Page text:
Why Bitcoin may re-write banking practice

 ·6 Jul 2014
Bitcoin processor

Bitcoin has grown from an experiment in digital cash to a vibrant, global economy supporting multi-million dollar companies with a market cap of $10 billion.

“While the road has been bumpy, and quite a rollercoaster ride, it is still nascent and holds immense promise to change the world in unprecedented ways,” said Simon de la Rouviere, speaking at the recent Nedgroup Investments Cash Solutions Treasurers Conference.

“In 2013, the hockey-stick growth often found in the technology space kicked off for Bitcoin, seeing adoption increase worldwide.”

De la Rouviere, a technology entrepreneur who develops cryptocurrency applications, believes that Bitcoin’s global, public, distributed asset ledger is a fundamental innovation that could upset various industries – from banking to public records.

“Any business in the field of recording information fit into a ledger that charges fees to be a middleman is at risk of becoming obsolete,” he said.

As copy of Bitcoin’s ledger exists on every network participant’s computer, and is continually updated, reconciled and synchronized in real-time. Each member can make entries into the ledger, which records transactions of a certain amount of currency from one participant to another.

Each entry is propagated to the network, so that every copy on every computer is updated near simultaneously and all copies of the ledger remain synchronized.

“This blockchain technology could easily be adopted to work with title deeds, physical keys, private equity, derivatives, escrow, dispute mediation, passports, wills, domain names, and sim cards – to name but a few,” De la Rouviere said.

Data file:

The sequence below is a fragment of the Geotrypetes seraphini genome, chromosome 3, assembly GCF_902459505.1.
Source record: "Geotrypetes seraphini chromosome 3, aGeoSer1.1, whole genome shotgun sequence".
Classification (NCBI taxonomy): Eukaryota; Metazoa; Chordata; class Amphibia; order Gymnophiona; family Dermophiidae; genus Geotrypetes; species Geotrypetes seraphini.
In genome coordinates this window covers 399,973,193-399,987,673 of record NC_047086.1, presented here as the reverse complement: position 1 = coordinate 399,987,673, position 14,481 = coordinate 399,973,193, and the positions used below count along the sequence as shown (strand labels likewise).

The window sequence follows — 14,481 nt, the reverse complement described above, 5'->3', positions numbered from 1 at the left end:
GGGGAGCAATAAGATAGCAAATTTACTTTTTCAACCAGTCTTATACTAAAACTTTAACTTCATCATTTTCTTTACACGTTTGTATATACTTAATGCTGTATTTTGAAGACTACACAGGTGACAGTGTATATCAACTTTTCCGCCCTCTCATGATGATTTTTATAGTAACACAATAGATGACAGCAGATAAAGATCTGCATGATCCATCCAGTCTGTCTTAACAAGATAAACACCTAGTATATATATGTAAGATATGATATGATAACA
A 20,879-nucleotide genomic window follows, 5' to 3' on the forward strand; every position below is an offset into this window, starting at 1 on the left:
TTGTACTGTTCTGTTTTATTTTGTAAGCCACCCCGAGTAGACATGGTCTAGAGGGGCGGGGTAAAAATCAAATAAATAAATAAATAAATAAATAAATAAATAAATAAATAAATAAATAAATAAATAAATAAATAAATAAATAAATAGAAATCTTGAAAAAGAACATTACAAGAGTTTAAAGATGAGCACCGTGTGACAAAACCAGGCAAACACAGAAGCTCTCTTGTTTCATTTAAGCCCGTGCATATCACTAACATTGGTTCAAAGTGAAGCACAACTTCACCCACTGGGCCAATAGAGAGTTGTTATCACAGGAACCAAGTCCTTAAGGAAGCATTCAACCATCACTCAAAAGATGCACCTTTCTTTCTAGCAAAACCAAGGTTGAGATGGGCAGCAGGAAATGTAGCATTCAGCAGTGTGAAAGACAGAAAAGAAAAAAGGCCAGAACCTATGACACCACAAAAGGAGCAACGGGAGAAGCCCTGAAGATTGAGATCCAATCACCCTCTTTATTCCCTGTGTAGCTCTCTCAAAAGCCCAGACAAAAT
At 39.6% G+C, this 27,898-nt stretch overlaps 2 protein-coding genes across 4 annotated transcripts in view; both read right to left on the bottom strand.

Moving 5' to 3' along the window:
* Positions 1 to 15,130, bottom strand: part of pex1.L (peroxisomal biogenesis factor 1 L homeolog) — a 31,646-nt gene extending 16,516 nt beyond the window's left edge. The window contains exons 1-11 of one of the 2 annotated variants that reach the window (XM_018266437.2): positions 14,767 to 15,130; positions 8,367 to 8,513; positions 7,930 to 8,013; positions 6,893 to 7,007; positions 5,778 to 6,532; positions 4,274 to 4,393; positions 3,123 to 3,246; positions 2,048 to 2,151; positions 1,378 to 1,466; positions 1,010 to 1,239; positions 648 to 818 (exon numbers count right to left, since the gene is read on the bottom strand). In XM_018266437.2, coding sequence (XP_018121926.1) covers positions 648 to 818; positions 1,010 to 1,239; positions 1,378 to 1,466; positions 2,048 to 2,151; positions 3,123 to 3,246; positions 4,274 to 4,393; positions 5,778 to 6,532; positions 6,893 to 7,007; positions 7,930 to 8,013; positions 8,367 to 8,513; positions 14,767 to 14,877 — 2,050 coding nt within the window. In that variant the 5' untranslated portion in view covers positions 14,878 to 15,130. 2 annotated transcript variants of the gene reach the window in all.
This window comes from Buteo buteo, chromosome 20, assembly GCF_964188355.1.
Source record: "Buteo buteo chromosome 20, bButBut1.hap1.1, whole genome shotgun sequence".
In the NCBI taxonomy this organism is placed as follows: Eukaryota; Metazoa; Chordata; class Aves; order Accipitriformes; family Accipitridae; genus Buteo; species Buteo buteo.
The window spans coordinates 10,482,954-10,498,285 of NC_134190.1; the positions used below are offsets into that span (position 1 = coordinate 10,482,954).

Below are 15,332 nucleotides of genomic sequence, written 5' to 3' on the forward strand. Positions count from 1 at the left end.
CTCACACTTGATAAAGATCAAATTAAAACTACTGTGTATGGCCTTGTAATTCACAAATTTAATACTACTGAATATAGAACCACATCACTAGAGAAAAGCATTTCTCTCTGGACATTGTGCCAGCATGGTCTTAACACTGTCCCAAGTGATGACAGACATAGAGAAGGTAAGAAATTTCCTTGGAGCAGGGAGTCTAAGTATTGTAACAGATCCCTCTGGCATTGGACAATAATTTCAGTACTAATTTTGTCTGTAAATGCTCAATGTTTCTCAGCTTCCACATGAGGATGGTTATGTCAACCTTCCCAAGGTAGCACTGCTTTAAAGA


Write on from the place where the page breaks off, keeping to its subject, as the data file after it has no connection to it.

The future

Looking farther ahead, the technology could potentially bring about a new apolitical reserve currency that allows programs and machines to own forms of value without the requirement of human intervention.

This could herald an almost sci-fi era, where machines earn their keep by providing services to humanity at an even more cost-efficient, break-even level than currently possible, De la Rouviere said.

“By thinking of Bitcoin not as a currency, but as a single solution to a previously unsolved algorithmic problem in distributed systems, colloquially known as the Byzantine Fault Tolerance, humanity can create global systems of consensus powered by mathematics.”

Bitcoin is a grand experiment, currently at the forefront of showing the equalizing force that the internet brought about. “It might still one day fail,” he added, “but rest assured, it is spurring innovative thinking across the board.”

Sean Segar, head of cash solutions at Nedgroup Investments, said that while the bank  believes in staying abreast of trends or fads that may affect the industry, “we have no plans to launch a Bitcoin fund”.

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